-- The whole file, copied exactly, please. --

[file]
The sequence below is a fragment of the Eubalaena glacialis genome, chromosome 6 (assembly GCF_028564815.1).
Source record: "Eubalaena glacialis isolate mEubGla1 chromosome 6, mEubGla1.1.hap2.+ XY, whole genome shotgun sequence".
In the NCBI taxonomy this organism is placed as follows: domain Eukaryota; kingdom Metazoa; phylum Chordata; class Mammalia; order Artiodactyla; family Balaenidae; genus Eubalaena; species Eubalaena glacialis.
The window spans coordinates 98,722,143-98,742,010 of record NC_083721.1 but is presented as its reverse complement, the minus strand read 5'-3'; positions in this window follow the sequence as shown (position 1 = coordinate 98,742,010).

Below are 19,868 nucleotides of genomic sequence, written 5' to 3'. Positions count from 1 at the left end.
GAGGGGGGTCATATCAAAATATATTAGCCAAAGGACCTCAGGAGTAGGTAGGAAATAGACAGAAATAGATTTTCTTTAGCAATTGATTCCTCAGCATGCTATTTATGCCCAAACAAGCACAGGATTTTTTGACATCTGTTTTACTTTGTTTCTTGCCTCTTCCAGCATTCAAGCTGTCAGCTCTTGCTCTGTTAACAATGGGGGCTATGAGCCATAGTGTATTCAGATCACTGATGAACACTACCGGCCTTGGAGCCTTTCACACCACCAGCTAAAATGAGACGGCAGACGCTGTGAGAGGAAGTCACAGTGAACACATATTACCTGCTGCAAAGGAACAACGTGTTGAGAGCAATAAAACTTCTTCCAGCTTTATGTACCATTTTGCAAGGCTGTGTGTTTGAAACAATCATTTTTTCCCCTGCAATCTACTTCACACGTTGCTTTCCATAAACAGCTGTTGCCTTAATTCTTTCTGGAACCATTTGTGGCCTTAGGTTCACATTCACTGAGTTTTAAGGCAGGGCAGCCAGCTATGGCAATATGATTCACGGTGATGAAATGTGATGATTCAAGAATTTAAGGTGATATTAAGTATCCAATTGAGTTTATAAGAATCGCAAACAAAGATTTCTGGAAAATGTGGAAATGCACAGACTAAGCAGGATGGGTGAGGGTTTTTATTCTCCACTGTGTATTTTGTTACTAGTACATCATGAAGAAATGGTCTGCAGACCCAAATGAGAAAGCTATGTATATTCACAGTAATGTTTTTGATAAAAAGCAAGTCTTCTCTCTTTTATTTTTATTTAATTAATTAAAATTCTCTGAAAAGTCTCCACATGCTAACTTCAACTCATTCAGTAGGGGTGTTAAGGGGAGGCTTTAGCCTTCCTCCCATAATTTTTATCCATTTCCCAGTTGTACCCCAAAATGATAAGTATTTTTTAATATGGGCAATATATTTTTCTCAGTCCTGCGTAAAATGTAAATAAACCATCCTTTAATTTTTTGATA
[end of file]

The sequence below is a fragment of the Eubalaena glacialis genome, chromosome 6 (assembly GCF_028564815.1).
Source record: "Eubalaena glacialis isolate mEubGla1 chromosome 6, mEubGla1.1.hap2.+ XY, whole genome shotgun sequence".
In the NCBI taxonomy this organism is placed as follows: domain Eukaryota; kingdom Metazoa; phylum Chordata; class Mammalia; order Artiodactyla; family Balaenidae; genus Eubalaena; species Eubalaena glacialis.
The window spans coordinates 98,722,143-98,742,010 of record NC_083721.1 but is presented as its reverse complement, the minus strand read 5'-3'; positions in this window follow the sequence as shown (position 1 = coordinate 98,742,010).

Below are 19,868 nucleotides of genomic sequence, written 5' to 3'. Positions count from 1 at the left end.
GAGGGGGGTCATATCAAAATATATTAGCCAAAGGACCTCAGGAGTAGGTAGGAAATAGACAGAAATAGATTTTCTTTAGCAATTGATTCCTCAGCATGCTATTTATGCCCAAACAAGCACAGGATTTTTTGACATCTGTTTTACTTTGTTTCTTGCCTCTTCCAGCATTCAAGCTGTCAGCTCTTGCTCTGTTAACAATGGGGGCTATGAGCCATAGTGTATTCAGATCACTGATGAACACTACCGGCCTTGGAGCCTTTCACACCACCAGCTAAAATGAGACGGCAGACGCTGTGAGAGGAAGTCACAGTGAACACATATTACCTGCTGCAAAGGAACAACGTGTTGAGAGCAATAAAACTTCTTCCAGCTTTATGTACCATTTTGCAAGGCTGTGTGTTTGAAACAATCATTTTTTCCCCTGCAATCTACTTCACACGTTGCTTTCCATAAACAGCTGTTGCCTTAATTCTTTCTGGAACCATTTGTGGCCTTAGGTTCACATTCACTGAGTTTTAAGGCAGGGCAGCCAGCTATGGCAATATGATTCACGGTGATGAAATGTGATGATTCAAGAATTTAAGGTGATATTAAGTATCCAATTGAGTTTATAAGAATCGCAAACAAAGATTTCTGGAAAATGTGGAAATGCACAGACTAAGCAGGATGGGTGAGGGTTTTTATTCTCCACTGTGTATTTTGTTACTAGTACATCATGAAGAAATGGTCTGCAGACCCAAATGAGAAAGCTATGTATATTCACAGTAATGTTTTTGATAAAAAGCAAGTCTTCTCTCTTTTATTTTTATTTAATTAATTAAAATTCTCTGAAAAGTCTCCACATGCTAACTTCAACTCATTCAGTAGGGGTGTTAAGGGGAGGCTTTAGCCTTCCTCCCATAATTTTTATCCATTTCCCAGTTGTACCCCAAAATGATAAGTATTTTTTAATATGGGCAATATATTTTTCTCAGTCCTGCGTAAAATGTAAATAAACCATCCTTTAATTTTTTGATA